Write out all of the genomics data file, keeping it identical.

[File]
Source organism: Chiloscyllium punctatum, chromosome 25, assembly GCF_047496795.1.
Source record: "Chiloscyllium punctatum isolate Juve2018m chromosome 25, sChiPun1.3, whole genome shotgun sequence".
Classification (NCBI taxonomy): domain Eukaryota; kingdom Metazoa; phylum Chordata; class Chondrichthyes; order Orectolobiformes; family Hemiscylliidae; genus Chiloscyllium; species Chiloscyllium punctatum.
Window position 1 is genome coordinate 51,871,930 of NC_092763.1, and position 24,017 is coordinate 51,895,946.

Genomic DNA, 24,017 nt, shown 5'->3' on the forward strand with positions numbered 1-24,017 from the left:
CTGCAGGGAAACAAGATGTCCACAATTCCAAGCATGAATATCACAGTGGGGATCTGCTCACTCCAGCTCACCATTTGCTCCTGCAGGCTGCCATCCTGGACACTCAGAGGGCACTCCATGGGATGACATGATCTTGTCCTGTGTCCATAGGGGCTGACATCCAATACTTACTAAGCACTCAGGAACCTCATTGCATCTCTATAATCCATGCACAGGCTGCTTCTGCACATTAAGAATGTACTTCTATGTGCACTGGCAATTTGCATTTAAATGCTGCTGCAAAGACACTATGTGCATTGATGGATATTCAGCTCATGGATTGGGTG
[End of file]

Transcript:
Source organism: Chiloscyllium punctatum, chromosome 25, assembly GCF_047496795.1.
Source record: "Chiloscyllium punctatum isolate Juve2018m chromosome 25, sChiPun1.3, whole genome shotgun sequence".
Classification (NCBI taxonomy): domain Eukaryota; kingdom Metazoa; phylum Chordata; class Chondrichthyes; order Orectolobiformes; family Hemiscylliidae; genus Chiloscyllium; species Chiloscyllium punctatum.
Window position 1 is genome coordinate 51,871,930 of NC_092763.1, and position 24,017 is coordinate 51,895,946.

Genomic DNA, 24,017 nt, shown 5'->3' on the forward strand with positions numbered 1-24,017 from the left:
CTGCAGGGAAACAAGATGTCCACAATTCCAAGCATGAATATCACAGTGGGGATCTGCTCACTCCAGCTCACCATTTGCTCCTGCAGGCTGCCATCCTGGACACTCAGAGGGCACTCCATGGGATGACATGATCTTGTCCTGTGTCCATAGGGGCTGACATCCAATACTTACTAAGCACTCAGGAACCTCATTGCATCTCTATAATCCATGCACAGGCTGCTTCTGCACATTAAGAATGTACTTCTATGTGCACTGGCAATTTGCATTTAAATGCTGCTGCAAAGACACTATGTGCATTGATGGATATTCAGCTCATGGATTGGGTG